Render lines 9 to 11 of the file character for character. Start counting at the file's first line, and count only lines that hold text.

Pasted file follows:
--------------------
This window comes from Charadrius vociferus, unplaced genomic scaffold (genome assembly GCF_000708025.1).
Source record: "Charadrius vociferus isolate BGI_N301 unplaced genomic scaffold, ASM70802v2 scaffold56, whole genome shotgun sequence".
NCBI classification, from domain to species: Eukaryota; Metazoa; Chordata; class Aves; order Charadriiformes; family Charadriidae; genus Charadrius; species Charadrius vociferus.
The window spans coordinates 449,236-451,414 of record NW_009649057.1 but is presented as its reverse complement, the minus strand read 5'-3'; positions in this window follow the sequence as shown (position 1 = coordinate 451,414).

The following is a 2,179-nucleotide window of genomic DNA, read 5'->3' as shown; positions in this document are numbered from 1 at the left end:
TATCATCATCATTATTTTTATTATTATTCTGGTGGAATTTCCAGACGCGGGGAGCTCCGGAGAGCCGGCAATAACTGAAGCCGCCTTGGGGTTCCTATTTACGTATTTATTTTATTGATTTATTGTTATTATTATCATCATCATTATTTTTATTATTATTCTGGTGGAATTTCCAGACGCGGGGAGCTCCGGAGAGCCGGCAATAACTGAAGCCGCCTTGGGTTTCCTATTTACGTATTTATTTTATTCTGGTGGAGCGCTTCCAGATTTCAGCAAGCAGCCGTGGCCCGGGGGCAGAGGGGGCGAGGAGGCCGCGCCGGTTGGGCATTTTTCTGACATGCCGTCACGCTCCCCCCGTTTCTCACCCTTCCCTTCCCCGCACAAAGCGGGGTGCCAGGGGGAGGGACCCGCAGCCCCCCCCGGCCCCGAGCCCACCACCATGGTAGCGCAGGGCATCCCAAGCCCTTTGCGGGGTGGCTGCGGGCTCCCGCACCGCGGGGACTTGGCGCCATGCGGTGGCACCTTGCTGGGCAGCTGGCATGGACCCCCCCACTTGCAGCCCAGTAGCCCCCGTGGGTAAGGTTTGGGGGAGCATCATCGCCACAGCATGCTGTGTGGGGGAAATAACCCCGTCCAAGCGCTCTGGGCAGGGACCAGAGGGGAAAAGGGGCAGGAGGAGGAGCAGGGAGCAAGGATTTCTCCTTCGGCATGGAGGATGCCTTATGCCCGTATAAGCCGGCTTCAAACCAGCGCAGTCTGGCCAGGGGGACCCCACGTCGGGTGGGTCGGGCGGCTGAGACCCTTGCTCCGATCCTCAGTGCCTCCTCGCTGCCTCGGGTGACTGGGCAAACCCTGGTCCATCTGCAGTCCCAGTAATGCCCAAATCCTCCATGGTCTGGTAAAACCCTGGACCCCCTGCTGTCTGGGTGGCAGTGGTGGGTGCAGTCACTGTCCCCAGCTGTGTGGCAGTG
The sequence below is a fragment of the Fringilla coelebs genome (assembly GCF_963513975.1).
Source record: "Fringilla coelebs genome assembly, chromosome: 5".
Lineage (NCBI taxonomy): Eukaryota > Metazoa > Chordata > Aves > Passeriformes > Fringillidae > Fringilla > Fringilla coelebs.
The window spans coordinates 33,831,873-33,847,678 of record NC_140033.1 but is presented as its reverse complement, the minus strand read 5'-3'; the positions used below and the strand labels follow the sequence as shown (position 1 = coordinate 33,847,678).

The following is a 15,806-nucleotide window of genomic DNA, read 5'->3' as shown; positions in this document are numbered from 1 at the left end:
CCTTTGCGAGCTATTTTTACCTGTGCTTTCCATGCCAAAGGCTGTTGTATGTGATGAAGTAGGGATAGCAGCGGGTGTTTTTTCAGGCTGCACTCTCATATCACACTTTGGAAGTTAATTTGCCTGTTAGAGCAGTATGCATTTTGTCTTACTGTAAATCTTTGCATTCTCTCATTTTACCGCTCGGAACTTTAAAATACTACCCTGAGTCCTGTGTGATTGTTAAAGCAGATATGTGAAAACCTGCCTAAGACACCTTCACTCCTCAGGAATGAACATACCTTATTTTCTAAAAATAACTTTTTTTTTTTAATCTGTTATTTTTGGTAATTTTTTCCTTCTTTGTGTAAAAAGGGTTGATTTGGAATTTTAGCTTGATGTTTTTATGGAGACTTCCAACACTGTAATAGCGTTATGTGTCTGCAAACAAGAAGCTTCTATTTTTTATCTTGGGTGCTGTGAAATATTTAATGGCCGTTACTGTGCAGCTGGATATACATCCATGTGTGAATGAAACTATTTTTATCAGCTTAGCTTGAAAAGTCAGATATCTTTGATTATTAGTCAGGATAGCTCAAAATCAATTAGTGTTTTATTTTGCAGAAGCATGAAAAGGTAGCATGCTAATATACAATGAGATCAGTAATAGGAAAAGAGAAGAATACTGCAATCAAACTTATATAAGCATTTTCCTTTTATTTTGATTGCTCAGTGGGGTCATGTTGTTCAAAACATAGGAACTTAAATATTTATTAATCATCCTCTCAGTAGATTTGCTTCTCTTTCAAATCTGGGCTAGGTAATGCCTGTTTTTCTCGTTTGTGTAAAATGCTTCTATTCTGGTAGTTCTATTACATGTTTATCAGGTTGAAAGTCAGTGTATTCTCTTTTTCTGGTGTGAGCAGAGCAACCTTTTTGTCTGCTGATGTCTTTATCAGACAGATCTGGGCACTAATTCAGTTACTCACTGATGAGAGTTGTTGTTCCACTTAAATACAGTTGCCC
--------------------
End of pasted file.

Lineage (NCBI taxonomy): Eukaryota > Metazoa > Chordata > Aves > Passeriformes > Fringillidae > Fringilla > Fringilla coelebs.
The window spans coordinates 33,831,873-33,847,678 of record NC_140033.1 but is presented as its reverse complement, the minus strand read 5'-3'; the positions used below and the strand labels follow the sequence as shown (position 1 = coordinate 33,847,678).

The following is a 15,806-nucleotide window of genomic DNA, read 5'->3' as shown; positions in this document are numbered from 1 at the left end: